In that post, I speculated that if woodworking tools made by companies like LN, Veritas, Clifton, et al, were more readily available (as in a network of retail outlets) it may make them more affordable. Now I am only speculating, I don’t know if that is true or not. My guess stems from my dealings with electrical hand tool manufacturers for the past ten years. It could be that they run their businesses entirely different than the companies that make woodworking hand tools. As a woodworker, not a consumer, I wish those tools were more readily available “closer to home” and not solely through the internet. And it was/is my opinion that if the tools were more readily available they would sell more, and with greater sales they may become more affordable.
When it comes to woodworking tools, the cost vs. worth debate always seems to enter the equation at some point. I think the ‘cost vs. worth’ argument is really the straw-man thrown into the mix when we speak of the affordability of woodworking tools. When I wrote that post, I wasn’t questioning whether or not Lie Nielsen’s tools were worth what they are being sold for, I was questioning whether or not they are affordable, and at that not just LN but any mid to high level maker.
We can debate all day whether or not a tool is worth what it costs, but that means little in the market place. A Rolls Royce Phantom may be worth every penny of its $380,000 price tag, but that doesn’t make it affordable. You can make that same statement about most quality woodworking tools. Of course you can make this argument for any quality item from clothing to furniture. The difference being that clothing and furniture are necessities of varying degrees. Woodworking tools are a hobby purchase for most of us. Speaking for myself only, affordability is at the least as important to me as worth when it comes to discretionary spending on a hobby.
I know that this topic/post/argument is old hat. I get that. But I found it interesting personally not because of the topic, but because of the misconceptions that arose from it. If some commenters felt I was off base because of flawed logic, I can live with that. As I said, I was only speculating. But if commenters felt I was off base because my writing was not clear or concise enough, well, that is something I will need to work on.
Last night finally saw my grand garage-workshop rehab come to fruition.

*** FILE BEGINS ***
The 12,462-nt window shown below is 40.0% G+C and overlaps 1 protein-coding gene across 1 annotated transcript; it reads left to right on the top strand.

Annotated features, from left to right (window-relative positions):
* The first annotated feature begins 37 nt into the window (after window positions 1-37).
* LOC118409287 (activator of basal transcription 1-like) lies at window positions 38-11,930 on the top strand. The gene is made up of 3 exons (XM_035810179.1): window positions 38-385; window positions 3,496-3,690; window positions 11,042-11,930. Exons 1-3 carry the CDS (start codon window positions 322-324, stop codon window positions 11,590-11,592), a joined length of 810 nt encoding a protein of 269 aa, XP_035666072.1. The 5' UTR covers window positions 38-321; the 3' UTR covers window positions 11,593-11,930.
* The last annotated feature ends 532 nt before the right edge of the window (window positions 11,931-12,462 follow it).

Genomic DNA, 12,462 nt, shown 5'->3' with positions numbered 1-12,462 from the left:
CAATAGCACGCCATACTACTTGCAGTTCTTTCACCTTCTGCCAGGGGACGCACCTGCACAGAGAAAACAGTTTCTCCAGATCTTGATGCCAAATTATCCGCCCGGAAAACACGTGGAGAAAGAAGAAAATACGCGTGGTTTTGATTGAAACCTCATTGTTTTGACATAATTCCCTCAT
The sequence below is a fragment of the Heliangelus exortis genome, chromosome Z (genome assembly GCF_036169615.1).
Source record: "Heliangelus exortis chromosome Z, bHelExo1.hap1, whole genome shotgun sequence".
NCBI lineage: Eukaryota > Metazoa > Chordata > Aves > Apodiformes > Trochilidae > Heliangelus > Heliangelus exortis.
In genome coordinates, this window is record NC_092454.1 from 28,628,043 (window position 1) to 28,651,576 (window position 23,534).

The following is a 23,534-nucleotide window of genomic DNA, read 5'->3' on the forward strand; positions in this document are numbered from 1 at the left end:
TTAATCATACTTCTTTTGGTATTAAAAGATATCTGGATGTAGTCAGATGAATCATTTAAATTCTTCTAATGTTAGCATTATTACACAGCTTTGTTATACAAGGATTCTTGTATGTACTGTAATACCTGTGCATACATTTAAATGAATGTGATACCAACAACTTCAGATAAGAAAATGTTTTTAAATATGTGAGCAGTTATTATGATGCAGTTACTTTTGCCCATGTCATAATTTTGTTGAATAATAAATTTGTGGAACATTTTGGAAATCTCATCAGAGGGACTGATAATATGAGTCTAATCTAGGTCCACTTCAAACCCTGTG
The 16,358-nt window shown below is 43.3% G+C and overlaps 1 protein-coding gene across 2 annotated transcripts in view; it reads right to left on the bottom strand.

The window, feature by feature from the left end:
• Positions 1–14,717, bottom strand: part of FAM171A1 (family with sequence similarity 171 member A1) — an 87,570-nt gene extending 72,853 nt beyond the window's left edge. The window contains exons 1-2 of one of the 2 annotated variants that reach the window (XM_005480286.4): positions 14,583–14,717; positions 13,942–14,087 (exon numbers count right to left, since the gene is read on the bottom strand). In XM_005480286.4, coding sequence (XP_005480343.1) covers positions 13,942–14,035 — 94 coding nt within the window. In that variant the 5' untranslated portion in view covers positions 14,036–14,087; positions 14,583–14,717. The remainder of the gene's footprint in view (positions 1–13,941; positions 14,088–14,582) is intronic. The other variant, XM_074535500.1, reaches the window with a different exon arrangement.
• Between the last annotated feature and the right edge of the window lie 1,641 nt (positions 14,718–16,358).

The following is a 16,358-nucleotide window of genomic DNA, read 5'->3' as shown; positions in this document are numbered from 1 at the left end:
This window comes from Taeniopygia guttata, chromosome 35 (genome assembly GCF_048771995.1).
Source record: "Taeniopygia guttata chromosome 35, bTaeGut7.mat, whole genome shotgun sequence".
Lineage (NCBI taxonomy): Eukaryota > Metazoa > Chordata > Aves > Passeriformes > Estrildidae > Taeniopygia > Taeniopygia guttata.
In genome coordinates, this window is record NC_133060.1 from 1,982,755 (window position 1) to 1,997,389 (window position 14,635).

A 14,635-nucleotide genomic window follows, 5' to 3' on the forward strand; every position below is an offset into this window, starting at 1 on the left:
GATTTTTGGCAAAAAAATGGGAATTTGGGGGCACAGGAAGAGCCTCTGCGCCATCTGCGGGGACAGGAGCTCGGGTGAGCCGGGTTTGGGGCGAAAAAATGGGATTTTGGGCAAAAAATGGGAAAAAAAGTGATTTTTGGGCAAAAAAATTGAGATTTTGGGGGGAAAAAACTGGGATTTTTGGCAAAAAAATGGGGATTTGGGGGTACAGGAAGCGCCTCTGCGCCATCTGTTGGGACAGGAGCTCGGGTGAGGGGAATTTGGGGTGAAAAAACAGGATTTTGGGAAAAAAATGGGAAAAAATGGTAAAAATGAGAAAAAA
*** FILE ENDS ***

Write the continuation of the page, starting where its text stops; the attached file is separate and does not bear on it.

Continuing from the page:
I have learned from past experience that the climate in my area does not lend itself to summer furniture projects, in particular if your work area is not climate controlled. So rather than attempt a furniture project that could very well end up in disaster, I decided to dedicate the summer to improving what I laughingly referred to as my workshop.
Phase one was to clear out any unnecessary clutter from my garage. That clutter was mainly my daughters old toys and seasonal items like gardening tools. The old toys I was able to donate, and the gardening tools made their way into my garden shed where they belong. The truth is I had become increasingly frustrated with working out of a tool chest, which I had to pull out from under my bench each time I needed a tool, and then push it back into place so it would be out of the way. So phase two was to add tool racks, shelving, and a wall cabinet to my workbench area. And I can finally say that phase two is nearly complete.
Phase two started with a chisel rack, which replaced the saw rack hanging in the garage window. Next came a shelf to hold hand planes and other tools above the bench but easily within reach, which I completed a few weeks ago. I then relocated a wall cabinet I had built some time ago to the workbench area. And the last task was to hang a wall rack to hold the miscellaneous tools that wouldn’t necessarily fit well on the shelf. Thankfully, that job was completed yesterday.
My original plan was simple: a 1 x 8 x 6 knotty pine board sawed in half and joined with a tongue and groove joint. So I stopped at Lowes and found the knotty pine selection severely lacking. I couldn’t find a 1 x 8 that wasn’t either warped, twisted, or damaged. But they did have a ¾ x 16 x 36 edge glued panel. I’ve used those panels many times in the past for simple projects because they are inexpensive and stable. Some people prefer peg or slat board, but I feel that a full-sized board is much more adaptable, and allows you to easily add new pegs, dowels, or cleats to store non-linear and odd shaped tools, which is a category that many woodworking tools fall in to.